As I said to begin with, the gym is a place of refuge for many people I have the privilege to work with. Though they may start their day uncertain of how their commute, work, or meetings will go, they know that they can look forward to that satisfying hour at the gym–that hour where they will get a physical release from strenuous activity and a social bond from the fellowship of their classmates. It is my job to make sure that experience is consistent and open to all. I need to make the newest member of the gym feel welcomed into the community and safe in the physical pursuit. I need to make the experienced member feel engaged in the community and physically challenged to a new level. I need to make sure the fitness theory and methodology is explained, I need to make sure the class is organized, and I need to make sure it’s fun. I need to hype people up, I need to make sure the music is right, and I need to have my own personal style. My members could be members at any other gym in the area, but they’re with me and I need to honor that. It is such a privileged position. I feel honored to hold such a position in the lives of the people that I see on a daily basis. 

For any fitness coach to really make a connection with people, that connection has to take deeper roots than shere physical training. You must get to know the person, who they are, what motivates them, and what they truly enjoy. I love that I get to see people progress not only in the gym, but be a part of their journey through life–getting new jobs, finding a life partner, starting a family. I may not be a pivotal or central figure in all or any of these people’s lives, but I am a presence in something that they choose to do repeatedly over time. For many, the only thing they will do more consistently and longer than going to the gym is going to work, and they get paid to do that.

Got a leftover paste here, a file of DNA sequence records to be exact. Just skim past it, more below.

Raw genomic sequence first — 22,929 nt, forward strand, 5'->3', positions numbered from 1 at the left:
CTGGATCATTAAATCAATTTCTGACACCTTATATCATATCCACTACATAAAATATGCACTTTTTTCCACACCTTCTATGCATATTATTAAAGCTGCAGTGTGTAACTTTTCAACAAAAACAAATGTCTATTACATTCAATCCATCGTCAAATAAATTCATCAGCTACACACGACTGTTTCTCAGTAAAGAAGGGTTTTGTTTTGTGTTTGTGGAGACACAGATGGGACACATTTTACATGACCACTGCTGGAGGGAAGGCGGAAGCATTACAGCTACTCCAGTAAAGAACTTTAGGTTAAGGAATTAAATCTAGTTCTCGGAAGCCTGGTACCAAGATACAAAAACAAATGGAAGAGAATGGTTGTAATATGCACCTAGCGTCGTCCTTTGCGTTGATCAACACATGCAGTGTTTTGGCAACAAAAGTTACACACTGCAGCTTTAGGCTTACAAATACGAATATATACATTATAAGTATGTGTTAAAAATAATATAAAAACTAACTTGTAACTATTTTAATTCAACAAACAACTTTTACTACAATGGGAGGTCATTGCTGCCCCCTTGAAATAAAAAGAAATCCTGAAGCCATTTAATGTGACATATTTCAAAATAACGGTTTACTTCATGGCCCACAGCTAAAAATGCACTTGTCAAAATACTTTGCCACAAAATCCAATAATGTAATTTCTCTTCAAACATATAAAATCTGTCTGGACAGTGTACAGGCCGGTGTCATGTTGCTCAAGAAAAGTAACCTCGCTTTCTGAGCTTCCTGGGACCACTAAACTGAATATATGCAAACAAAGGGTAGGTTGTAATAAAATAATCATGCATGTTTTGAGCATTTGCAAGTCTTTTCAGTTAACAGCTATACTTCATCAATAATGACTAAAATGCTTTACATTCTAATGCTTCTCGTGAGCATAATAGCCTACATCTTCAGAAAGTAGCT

For anyone who pursues fitness, the benefits carry well outside of the gym’s walls. Similarly, what my responsibility as a steward of this space has taught me is to be mindful of the space that I occupy in the minds of others in any of life’s endeavors. For anyone you interact with, you can choose what you bring to the table. Are you someone who brings complaints or solutions? Do you bring gossip or information? Are you interacting or speaking? Bringing positivity or negativity? Love or hate? We all have a choice in what we will bring to our shared spaces. The responsibility of caring for special place for others has taught me that I can bring a positive contribution or not. I am in no way perfect at carrying this example to the other aspects of my life, but I have been taught the lesson. I can now be more mindful of the space I occupy for others.

A Mindset of Service with Justin Wright

My guest for this episode is Justin Wright: performance coach and athlete. Justin and I talk about his journey from dedicated high school wrestler to CrossFit Games team athlete. In addition, we talk about the dark period of Justin’s life where his athletic career took a precipitous fall do to his own mindstate and mental approach. As a result, Justin invested in his own mental game and now seeks to spread that knowledge with others on a mission of service.




Shownotes available at

Mark Devine

Unbeatable Mind

Unbeatable Mind Academy

Leader’s Eat Last

Pumping Iron (available on Netflix)